Councils in England to receive over £50 million to support Brexit preparations
Local authorities across England will receive a share of £56.5 million to help support their preparations for Brexit.
Local authorities across England will receive a share of £56.5 million to help support their preparations for Brexit, ministers announced today (28 January 2019).
The Treasury announced in December that MHCLG would receive £35 million to prepare for Brexit. MHCLG has now added an extra £21.5 million funding using finance from its 2018 to 2019 budget.
Councils will receive £20 million this financial year (2018 to 2019) and £20 million in 2019 to 2020 to spend on planning and strengthening their resources.
A further £10 million will be available in the next financial year (2019 to 2020). This funding is intended to help local authorities with specific costs which may arise following Brexit.
£1.5 million will be allocated in 2018 to 2019 only to local authorities facing immediate impacts from local ports, with the decision on the allocation and distribution of that funding to be announced shortly.
A further £5 million will be split by teams in the Ministry of Housing, Communities and Local Government, local authorities, and Local Resilience Forums for specific purposes such as strengthening preparations and supporting communities.
The funding will help councils to adapt to the changes caused by Brexit, ensuring their local authority is prepared ahead of 29 March, whilst also protecting vital local services.
In one example reported by Kent Online, preparing Kent’s roads to deal with congestion and disruption that could be caused by Brexit is costing the taxpayer close to £29m.
The county council says the cost of work needed on Kent’s roads and other schemes – chiefly for holding thousands of lorries – has come in at £28.8m.
This includes details such as £3.26m being spent on signs and signals while £4.95m has been allocated for what are described as “traffic technology systems.”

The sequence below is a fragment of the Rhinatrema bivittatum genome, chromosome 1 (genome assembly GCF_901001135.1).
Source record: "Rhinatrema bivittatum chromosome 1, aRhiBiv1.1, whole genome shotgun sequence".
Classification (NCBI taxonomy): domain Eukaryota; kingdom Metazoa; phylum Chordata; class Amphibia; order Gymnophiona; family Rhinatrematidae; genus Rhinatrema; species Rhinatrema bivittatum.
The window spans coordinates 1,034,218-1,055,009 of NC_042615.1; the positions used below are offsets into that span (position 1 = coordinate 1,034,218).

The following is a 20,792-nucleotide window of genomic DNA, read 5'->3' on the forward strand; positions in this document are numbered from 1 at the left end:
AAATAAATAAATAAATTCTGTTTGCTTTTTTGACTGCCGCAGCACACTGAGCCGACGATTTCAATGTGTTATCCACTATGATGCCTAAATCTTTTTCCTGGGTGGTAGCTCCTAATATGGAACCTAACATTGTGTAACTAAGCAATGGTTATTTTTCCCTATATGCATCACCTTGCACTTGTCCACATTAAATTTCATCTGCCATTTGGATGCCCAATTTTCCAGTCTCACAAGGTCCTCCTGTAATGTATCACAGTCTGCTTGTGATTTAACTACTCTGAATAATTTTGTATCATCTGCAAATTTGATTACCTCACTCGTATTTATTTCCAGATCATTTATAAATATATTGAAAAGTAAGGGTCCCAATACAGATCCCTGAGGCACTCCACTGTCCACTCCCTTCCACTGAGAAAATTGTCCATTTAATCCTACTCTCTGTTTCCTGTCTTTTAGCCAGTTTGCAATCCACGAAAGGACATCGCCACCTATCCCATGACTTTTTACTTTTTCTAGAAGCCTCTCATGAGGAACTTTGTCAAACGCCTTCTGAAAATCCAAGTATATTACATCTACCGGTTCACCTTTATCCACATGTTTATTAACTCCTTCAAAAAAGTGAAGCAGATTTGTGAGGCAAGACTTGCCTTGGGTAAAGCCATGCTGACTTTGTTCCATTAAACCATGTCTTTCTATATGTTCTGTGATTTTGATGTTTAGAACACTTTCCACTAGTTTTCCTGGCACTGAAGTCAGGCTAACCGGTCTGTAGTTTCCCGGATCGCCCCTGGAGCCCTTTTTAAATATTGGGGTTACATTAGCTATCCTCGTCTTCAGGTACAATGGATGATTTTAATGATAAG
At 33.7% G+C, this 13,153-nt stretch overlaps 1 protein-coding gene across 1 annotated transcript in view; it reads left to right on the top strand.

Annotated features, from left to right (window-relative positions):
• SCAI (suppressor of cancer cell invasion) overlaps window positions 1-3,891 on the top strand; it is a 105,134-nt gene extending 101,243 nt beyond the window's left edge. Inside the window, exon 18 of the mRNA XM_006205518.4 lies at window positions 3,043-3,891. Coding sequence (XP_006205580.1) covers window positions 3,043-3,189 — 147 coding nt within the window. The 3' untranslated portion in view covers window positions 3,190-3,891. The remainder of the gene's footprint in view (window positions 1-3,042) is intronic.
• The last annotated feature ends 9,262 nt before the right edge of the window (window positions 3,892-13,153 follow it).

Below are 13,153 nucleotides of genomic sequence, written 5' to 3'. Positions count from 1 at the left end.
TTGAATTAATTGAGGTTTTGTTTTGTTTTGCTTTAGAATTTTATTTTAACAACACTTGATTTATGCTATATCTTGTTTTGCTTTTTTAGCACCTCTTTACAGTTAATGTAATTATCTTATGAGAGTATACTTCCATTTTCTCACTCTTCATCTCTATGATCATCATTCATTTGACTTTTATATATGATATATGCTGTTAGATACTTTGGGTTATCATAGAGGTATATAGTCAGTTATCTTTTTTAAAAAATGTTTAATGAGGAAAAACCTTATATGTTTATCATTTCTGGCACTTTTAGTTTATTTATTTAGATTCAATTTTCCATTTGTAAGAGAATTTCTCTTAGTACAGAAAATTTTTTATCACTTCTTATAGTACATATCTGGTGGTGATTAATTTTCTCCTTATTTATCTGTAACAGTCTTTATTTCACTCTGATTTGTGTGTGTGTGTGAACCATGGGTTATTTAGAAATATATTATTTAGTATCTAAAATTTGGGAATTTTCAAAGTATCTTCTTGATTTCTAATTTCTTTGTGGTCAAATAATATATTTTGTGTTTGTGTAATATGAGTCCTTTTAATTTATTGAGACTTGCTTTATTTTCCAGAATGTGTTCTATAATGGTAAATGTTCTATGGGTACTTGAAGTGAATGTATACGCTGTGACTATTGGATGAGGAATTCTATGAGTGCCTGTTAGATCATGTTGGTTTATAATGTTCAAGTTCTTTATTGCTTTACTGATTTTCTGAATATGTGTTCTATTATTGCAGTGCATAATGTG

Councils will ultimately decide how to allocate their funding.
It is expected that money will be spent on resources like recruiting extra staff to ensure councils have the capacity to provide timely and accurate information to residents who have questions on how Brexit will affect them.
Communities Secretary Rt Hon James Brokenshire MP, said:
“Local authorities have a critical role to play in making a success of Brexit in their areas.
I’m determined to ensure councils have the resources they need, which is why I’m releasing £56.5 million of extra finance to help them to deliver essential services and keep residents well-informed.
I will continue to work closely with local leaders to ensure they are prepared to respond to any Brexit scenario.”
This funding will not be the only resource councils receive from central government to fund Brexit costs. The government has been clear that departments will assess and, if appropriate, fund any potential new requirements of councils as part of EU Exit work they are undertaking.
The Secretary of State will also continue to engage with the sector through the EU Exit Local Government Delivery Board and regular communications with stakeholders across the sector.